If dogs have but one fault, it would be their unjust life span

There’s no right way to cry on the phone when you have to make ‘the call’ to the vet

Barry O’Rourke with  Gypsy, his 17-year-old border collie who was ‘a source of constant love and joy’.

Barry O’Rourke with Gypsy, his 17-year-old border collie who was ‘a source of constant love and joy’.

 

There’s no right way to cry over the phone. But the veterinary nurse who I talk to assures me that my reaction is quite reasonable, given the circumstances.

Still, I could not wrap my head around the fact what was actually happening. A phone call I never wanted to make, but knew I had to. And so began the tightening in my chest as I realise in that moment a dear friend of mine is going to be put to sleep.

Gypsy in her elderly years
Gypsy in her elderly years

Gypsy was our 17-year-old border collie. For as long as I can remember, she was a source of constant love and joy.

I still remember the day myself and my parents found her snuggled inside a basket in the pet shop. She was the last of her litter. I was 11 and remember feeling amazed at how snugly she fit into the palm of my hand, like a tiny ball of curiosity and innocence. Entrusted into our care, we brought that tiny puppy back into a home which soon became hers. Immediately falling in love with her, my parents thought she would make the perfect fit for our family.

Magnificent companion

And they were right. She was a magnificent companion and friend and the pinnacle of good health, never causing one moment’s bother in all of those years. As time passed and we all grew up, she grew up alongside us. Every one of our family photo albums features photographs of her. No matter the celebration, she was always somewhere to be found in the background or taking centre stage.

To people who have never owned a dog, these descriptions may strike you as being odd. “It’s only a dog,” is the usual blanket statement. But for all intents and purposes, yes Gypsy was the family pet, but more importantly she was a family member in her own right.

Like all family dogs, Gypsy made you feel great about yourself. Every morning she greeted me as if it were the best thing to happen to her. Like I was a celebrity, she was in a state of total jubilation and surprise just by seeing my sleepy self.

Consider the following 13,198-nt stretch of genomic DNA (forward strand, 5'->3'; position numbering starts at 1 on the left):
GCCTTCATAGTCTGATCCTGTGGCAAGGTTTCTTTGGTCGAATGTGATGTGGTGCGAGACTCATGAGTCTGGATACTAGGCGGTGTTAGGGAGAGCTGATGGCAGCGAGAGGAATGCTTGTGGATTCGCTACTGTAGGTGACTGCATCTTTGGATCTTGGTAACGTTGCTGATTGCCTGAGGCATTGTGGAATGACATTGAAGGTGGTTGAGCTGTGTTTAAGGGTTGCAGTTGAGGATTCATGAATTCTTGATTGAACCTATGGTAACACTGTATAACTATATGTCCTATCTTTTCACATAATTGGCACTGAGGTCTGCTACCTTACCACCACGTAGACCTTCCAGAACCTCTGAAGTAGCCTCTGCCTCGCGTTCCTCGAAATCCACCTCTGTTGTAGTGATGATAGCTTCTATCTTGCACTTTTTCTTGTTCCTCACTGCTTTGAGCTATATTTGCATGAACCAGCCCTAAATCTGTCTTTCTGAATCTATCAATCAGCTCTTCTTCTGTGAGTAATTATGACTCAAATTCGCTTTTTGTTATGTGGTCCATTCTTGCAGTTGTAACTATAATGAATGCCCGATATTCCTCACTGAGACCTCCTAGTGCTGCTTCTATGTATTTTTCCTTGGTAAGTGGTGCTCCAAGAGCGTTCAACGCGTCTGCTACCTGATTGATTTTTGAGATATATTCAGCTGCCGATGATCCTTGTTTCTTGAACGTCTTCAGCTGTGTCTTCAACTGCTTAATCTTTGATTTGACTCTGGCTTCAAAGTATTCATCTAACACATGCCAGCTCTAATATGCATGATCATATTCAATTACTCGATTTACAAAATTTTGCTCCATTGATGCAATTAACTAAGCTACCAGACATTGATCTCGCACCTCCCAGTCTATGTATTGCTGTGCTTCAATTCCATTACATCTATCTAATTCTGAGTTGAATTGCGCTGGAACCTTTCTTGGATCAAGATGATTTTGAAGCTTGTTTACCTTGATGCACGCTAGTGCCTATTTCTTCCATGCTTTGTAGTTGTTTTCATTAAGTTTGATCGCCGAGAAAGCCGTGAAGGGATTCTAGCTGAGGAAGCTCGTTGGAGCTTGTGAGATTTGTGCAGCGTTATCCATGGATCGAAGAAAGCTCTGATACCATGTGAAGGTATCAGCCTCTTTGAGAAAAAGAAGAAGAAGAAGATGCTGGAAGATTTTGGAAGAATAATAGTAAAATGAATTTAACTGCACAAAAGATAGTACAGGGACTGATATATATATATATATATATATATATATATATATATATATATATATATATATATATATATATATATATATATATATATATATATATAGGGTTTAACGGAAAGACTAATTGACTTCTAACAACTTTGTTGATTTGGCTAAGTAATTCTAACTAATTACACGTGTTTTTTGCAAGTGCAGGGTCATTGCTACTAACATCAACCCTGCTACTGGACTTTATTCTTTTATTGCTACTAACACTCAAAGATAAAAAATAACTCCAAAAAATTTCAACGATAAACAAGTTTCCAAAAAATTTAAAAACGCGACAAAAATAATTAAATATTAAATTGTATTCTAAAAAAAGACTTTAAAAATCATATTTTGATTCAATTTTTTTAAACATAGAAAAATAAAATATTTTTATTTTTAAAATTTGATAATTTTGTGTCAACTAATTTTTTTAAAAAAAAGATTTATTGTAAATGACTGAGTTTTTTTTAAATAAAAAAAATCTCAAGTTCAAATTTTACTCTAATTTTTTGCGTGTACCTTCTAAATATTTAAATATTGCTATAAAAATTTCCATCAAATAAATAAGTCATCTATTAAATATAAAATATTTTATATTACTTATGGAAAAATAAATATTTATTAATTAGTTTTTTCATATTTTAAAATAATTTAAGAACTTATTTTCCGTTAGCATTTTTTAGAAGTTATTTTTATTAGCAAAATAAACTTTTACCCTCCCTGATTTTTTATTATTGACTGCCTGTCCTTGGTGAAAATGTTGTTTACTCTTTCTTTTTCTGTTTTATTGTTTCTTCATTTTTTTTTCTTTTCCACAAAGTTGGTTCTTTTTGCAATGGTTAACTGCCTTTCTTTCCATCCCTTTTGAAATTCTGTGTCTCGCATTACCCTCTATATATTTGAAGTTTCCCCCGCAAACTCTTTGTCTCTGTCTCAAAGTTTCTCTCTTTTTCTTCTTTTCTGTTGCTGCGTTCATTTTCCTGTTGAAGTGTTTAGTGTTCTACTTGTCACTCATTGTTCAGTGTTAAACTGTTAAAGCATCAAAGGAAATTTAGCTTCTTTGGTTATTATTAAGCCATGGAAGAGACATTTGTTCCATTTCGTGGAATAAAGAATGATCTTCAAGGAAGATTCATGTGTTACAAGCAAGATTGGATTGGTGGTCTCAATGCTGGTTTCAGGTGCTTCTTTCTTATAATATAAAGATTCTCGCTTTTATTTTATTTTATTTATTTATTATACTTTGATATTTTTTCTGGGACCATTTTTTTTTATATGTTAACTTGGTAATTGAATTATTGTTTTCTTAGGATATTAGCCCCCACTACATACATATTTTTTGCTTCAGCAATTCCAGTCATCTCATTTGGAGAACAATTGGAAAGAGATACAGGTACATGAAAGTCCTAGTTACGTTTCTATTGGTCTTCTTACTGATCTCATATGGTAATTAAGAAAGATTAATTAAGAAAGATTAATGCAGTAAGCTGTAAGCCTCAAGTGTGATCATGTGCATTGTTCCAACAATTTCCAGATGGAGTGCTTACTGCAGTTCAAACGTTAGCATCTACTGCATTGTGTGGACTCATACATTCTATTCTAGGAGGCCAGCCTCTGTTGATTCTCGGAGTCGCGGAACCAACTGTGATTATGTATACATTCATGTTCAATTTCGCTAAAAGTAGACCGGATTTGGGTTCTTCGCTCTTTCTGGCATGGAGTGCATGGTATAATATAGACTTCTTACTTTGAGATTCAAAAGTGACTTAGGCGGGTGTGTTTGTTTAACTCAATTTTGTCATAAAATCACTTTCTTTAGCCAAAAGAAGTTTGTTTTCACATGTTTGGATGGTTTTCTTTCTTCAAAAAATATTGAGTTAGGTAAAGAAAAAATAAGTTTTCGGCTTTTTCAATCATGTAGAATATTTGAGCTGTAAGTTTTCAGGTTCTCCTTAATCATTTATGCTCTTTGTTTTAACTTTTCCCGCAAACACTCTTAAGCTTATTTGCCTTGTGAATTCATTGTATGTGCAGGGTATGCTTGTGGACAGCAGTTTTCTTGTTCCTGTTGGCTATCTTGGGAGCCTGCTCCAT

Gypsy in her younger years
Gypsy in her younger years

Dogs do wonders for the human ego. They love us unconditionally, and ignore all our flaws and faults. They only see the best possible version of us. It makes the decision to keep a dog, to choose to look after this creature and care for them and provide them with everything they need in life, an obvious choice for me.

They reward your kindness tenfold. Equal parts our friends and our therapists; the title of “man’s best friend” is in my view well deserved. But if dogs have but one fault, it would be their life span. They have an incredibly unjust length of time on this Earth relative to their good nature.

Spending more of my life with her than without, I never gave much thought to Gypsy going anywhere. I don’t think many dog owners do. It’s a topic we blissfully ignore for as long as we can. While I know 17 years is a magnificent age for any dog to reach, something in me quite childishly always wanted more.

Only now when I look back through those same family albums, do I begin to understand how it all happens. How the passage of time affect our furry friends that bit quicker than us. How a soft grey sheet of fur slowly covers them like a blanket, until they look delicate and vulnerable.

As Gypsy grew older, the walks became shorter. Playing fetch happened every second day. She spent longer in the mornings asleep, and went to bed earlier. She still, somehow, found the energy to chase the lawn mower relentlessly around the garden. But it became clearer towards the end that she was indeed an elderly dog.

‘Gypsy was a magnificent companion and friend and the pinnacle of good health, never causing one moment’s bother in all of those years.’
‘Gypsy was a magnificent companion and friend and the pinnacle of good health, never causing one moment’s bother in all of those years.’

And yet, you still don’t want to accept these terms and conditions. Perhaps that is why the phone call made to the vets knocked the wind out of me that night. Why the grief I now feel is confusing. On some level, it is both shocking and expected.

Drifted off

My aunt and uncle paid a visit recently and were saddened by the news. And then began a night full of conversations, with each of us swapping fond memories of all the dogs each family had throughout the years. We talked as if they had just left yesterday. How dogs who had passed some 20 years ago, were still somewhere in our memory, and who obviously had left a huge impression, a paw print on our hearts.

While her general health remained strong, there was only so much a body can do before, as the vet said, it “becomes time”. With a short injection, Gypsy drifted off that night and left me with many fond memories to digest. The vet said she was a “fine age”, and that this act was a mercy many owners do not think of giving their pets.

But with that realisation, I am now left with many new life lessons to understand.

Right now, Gypsy appears in several photo frames dotted around the house. Her photos make the prestigious fridge more times than me or my siblings. We even have her face printed on coffee mugs. We wanted to be reminded of her at all times, even when she was still with us.

She is everywhere at home, and yet still, nowhere to be found.

There is a collar in the drawer, a lead by the gate never to be tugged at again. Several toys dotted across the garden.

Dogs make us feel so many things while they’re in our care, and so many still, when they’re gone from it.

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